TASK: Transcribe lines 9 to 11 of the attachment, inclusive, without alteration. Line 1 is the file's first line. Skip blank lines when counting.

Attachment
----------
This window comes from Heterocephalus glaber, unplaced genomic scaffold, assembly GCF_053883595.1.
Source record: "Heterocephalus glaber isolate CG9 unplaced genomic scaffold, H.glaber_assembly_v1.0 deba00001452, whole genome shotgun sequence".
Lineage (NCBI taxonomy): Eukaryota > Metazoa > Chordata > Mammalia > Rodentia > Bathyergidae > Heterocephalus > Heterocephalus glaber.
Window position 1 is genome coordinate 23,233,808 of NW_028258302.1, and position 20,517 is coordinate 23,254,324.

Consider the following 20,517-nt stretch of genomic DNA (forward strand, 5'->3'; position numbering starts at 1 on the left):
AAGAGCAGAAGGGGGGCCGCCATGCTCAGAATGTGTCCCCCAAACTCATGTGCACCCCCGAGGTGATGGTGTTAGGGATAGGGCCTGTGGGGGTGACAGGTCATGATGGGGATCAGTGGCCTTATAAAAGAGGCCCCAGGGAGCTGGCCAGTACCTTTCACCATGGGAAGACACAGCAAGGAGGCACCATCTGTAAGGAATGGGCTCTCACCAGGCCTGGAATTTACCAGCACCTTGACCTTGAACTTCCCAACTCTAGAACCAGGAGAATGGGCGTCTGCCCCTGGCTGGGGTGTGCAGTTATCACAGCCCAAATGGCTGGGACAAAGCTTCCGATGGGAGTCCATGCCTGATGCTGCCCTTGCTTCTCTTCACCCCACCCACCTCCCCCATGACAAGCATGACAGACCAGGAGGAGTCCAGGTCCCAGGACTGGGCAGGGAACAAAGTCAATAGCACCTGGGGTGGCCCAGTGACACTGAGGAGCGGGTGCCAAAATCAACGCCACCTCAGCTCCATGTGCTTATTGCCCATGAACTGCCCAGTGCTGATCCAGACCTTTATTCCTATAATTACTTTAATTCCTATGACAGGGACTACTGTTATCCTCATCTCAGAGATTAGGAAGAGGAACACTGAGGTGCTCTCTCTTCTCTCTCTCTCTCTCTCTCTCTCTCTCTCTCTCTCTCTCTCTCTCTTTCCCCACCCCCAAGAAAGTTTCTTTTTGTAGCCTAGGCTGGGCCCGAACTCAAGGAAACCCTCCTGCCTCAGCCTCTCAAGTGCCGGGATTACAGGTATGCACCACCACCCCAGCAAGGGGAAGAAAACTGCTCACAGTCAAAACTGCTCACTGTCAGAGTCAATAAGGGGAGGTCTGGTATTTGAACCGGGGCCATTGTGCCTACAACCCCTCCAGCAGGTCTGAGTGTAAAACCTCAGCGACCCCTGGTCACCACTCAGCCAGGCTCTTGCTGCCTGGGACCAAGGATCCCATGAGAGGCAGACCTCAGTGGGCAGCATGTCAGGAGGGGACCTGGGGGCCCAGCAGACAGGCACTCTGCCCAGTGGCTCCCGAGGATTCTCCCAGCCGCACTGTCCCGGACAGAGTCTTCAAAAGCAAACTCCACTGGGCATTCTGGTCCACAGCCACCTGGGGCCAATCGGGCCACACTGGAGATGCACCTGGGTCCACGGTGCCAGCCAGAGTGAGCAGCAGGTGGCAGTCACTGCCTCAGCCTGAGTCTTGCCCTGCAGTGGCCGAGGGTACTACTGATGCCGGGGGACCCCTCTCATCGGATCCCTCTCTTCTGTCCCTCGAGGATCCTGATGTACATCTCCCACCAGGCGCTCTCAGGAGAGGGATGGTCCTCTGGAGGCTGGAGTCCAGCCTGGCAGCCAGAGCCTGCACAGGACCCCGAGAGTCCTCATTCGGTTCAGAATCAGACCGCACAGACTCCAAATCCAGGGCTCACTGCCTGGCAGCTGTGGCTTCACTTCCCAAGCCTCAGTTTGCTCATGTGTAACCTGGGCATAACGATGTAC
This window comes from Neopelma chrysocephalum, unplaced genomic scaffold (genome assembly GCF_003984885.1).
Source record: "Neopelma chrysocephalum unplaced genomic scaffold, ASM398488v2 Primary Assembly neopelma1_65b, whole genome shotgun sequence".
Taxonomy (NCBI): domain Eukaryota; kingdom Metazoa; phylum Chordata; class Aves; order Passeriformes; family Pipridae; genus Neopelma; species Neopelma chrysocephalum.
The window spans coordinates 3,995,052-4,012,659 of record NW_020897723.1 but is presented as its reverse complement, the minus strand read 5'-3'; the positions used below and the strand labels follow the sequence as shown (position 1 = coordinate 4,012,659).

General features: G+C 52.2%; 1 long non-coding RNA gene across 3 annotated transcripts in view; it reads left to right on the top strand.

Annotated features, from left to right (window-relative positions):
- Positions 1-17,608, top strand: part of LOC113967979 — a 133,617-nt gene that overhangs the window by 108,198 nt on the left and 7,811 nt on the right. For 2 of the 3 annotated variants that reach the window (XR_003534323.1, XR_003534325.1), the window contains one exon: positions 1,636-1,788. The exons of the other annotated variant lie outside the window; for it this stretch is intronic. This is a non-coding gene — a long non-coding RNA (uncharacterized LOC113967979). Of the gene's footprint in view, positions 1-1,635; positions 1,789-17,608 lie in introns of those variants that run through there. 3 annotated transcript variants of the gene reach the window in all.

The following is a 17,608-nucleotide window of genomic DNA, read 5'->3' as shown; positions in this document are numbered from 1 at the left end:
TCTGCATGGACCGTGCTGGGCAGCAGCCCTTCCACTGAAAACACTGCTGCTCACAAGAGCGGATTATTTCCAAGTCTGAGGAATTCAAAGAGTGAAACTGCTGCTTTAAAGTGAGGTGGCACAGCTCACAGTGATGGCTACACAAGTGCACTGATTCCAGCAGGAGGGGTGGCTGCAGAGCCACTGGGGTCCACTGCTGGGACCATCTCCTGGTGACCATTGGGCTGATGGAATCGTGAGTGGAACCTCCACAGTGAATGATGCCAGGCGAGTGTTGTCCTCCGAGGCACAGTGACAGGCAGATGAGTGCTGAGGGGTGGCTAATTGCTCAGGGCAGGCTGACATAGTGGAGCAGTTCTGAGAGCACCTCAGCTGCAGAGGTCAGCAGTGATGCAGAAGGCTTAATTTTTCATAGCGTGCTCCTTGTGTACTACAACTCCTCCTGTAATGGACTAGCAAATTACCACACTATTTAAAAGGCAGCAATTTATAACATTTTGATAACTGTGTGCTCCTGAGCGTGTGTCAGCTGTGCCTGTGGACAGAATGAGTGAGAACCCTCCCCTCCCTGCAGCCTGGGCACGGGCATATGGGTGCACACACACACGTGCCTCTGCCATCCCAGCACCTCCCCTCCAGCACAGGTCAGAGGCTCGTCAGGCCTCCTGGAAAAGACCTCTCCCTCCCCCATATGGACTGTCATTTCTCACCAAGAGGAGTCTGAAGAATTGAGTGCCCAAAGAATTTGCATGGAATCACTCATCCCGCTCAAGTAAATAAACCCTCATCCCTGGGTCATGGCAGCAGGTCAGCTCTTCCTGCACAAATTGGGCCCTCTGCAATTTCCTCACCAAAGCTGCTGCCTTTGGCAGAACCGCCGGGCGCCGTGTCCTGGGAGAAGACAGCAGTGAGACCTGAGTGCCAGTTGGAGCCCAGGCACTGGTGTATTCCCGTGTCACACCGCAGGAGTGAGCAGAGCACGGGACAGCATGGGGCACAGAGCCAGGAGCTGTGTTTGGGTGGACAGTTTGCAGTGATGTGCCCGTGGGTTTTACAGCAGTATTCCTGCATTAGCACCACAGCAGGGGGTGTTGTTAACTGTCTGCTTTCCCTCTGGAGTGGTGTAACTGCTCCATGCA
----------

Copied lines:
Taxonomy (NCBI): domain Eukaryota; kingdom Metazoa; phylum Chordata; class Aves; order Passeriformes; family Pipridae; genus Neopelma; species Neopelma chrysocephalum.
The window spans coordinates 3,995,052-4,012,659 of record NW_020897723.1 but is presented as its reverse complement, the minus strand read 5'-3'; the positions used below and the strand labels follow the sequence as shown (position 1 = coordinate 4,012,659).

General features: G+C 52.2%; 1 long non-coding RNA gene across 3 annotated transcripts in view; it reads left to right on the top strand.